Audience members. Booo!

The President. In fact, what they plan for the Navy is so bad that by the time they get through Michael may have to row the boat ashore! [Laughter]

Yes, it's the same old liberal agenda they're pushing: less defense and more big government. For example, as part of their so-called profamily agenda, they propose Federal child-care assistance. A little while ago, I told an audience that under this proposal, if parents want assistance and they also want to leave their child with his or her grandmother the grandmother will have to be licensed by the Federal Government.

Audience members. Booo!

The President. Now, after I spoke, a reporter called one of the congressional staffers behind the bill, and asked if it was true that grandmothers would have to get Federal licenses to take care of their own grandchildren. And the reply came: Yes, of course, it's true. And after all—here's the quote—he said, "How else can you design a program that receives Federal funds?"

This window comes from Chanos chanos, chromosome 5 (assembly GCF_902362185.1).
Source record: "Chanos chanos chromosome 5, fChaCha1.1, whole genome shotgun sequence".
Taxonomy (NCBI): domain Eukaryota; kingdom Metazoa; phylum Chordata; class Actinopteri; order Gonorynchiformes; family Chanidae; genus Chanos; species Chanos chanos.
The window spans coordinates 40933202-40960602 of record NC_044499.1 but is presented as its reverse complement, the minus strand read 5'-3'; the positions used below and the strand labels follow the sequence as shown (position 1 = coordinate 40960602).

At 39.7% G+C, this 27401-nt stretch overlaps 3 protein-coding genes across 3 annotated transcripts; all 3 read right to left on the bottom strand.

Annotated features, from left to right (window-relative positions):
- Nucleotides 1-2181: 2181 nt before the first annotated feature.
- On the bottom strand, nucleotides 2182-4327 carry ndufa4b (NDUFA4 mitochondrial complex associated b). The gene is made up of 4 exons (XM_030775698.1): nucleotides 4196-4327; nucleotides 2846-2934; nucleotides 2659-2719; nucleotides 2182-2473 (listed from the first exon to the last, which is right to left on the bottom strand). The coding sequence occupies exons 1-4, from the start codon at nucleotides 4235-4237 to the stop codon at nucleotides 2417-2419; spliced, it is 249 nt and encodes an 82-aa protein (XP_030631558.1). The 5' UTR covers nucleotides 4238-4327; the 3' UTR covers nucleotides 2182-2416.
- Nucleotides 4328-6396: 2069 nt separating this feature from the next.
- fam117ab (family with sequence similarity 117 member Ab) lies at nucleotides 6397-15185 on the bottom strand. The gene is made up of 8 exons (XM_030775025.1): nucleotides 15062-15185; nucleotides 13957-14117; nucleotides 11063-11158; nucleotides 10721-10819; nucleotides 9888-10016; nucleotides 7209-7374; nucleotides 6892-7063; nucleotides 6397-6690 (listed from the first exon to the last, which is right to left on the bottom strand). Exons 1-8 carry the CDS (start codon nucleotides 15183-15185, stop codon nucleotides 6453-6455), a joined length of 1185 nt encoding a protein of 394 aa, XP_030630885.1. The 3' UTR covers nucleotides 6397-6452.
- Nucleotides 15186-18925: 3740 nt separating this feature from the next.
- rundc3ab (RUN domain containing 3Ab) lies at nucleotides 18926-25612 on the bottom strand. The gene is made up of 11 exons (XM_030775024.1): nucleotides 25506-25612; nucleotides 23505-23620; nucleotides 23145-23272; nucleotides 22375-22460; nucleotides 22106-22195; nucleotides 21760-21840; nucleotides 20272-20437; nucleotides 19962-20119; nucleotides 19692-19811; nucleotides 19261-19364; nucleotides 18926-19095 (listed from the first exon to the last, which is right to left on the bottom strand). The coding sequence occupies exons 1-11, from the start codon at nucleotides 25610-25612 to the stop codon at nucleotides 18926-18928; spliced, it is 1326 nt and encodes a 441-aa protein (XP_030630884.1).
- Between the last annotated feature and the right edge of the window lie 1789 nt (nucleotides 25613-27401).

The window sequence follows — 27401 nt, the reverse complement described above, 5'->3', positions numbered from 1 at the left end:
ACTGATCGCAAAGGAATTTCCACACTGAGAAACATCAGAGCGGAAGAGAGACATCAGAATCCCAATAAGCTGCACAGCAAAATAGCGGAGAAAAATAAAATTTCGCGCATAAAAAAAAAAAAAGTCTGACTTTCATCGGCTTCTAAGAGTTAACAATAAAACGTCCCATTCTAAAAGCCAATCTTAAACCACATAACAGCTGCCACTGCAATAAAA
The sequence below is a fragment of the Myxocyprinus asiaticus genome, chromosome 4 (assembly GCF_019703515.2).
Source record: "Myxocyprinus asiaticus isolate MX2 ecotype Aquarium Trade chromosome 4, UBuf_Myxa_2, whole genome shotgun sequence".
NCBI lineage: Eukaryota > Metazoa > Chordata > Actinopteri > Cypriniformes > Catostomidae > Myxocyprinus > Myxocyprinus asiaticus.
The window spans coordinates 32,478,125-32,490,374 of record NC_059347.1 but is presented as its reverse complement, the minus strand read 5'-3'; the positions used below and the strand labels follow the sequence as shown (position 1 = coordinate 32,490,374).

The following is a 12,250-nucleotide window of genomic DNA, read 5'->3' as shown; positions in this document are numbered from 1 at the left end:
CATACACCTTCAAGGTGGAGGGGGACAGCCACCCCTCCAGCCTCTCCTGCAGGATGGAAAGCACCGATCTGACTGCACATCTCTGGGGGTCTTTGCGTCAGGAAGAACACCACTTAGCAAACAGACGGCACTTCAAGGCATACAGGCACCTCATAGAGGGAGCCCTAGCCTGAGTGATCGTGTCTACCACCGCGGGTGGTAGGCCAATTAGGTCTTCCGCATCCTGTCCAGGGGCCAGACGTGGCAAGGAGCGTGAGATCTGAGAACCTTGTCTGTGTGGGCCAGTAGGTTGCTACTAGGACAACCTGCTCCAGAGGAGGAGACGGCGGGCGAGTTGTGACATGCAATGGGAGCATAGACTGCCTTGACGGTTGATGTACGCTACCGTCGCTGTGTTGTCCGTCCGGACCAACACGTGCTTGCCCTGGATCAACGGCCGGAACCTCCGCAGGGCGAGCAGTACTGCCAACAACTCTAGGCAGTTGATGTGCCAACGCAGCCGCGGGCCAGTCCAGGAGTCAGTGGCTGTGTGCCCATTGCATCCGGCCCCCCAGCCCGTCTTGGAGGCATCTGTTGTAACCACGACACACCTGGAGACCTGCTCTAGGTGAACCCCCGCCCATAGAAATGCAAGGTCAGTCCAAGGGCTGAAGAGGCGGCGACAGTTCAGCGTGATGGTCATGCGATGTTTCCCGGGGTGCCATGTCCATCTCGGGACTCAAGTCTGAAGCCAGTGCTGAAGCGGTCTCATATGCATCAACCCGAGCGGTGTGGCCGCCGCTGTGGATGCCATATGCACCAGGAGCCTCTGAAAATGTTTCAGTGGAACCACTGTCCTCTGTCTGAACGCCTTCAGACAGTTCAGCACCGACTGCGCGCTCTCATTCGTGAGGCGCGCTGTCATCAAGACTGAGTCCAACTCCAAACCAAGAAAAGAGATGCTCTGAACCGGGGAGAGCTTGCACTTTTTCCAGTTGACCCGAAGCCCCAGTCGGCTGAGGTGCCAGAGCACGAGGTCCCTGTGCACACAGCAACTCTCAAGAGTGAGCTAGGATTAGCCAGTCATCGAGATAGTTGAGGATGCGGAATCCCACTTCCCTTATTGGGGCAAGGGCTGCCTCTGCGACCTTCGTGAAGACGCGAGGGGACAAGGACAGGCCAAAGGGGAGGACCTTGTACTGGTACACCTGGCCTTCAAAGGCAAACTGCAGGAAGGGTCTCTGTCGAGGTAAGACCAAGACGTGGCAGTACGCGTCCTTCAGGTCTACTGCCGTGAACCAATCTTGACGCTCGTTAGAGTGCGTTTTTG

Audience members. Booo!

The President. Licensing grandmothers-can you believe it? But doesn't that tell all the difference between our philosophies? When they say "family," they mean Big Brother in Washington. When we say "family," we mean honor thy father and thy mother. Now, our liberal friends have promised that come January the Reagan era is over.

Audience members. No! Booo!

The President. And they say their era will be just beginning. Let me ask you something, and could you give me an answer loud enough so they can hear it all the way to Boston: Come January, do you want Washington run by those whose only pledge of allegiance is to more government and more spending and who have never let the taxpayers' dollars out on furlough? Audience members. No!

The President. Do you want our foreign policy in the hands of those who criticized our rescue mission in Grenada and our strike on Libya and who always, always, blame America first? I guess what I'm asking is: Do you want the liberals in control in Washington?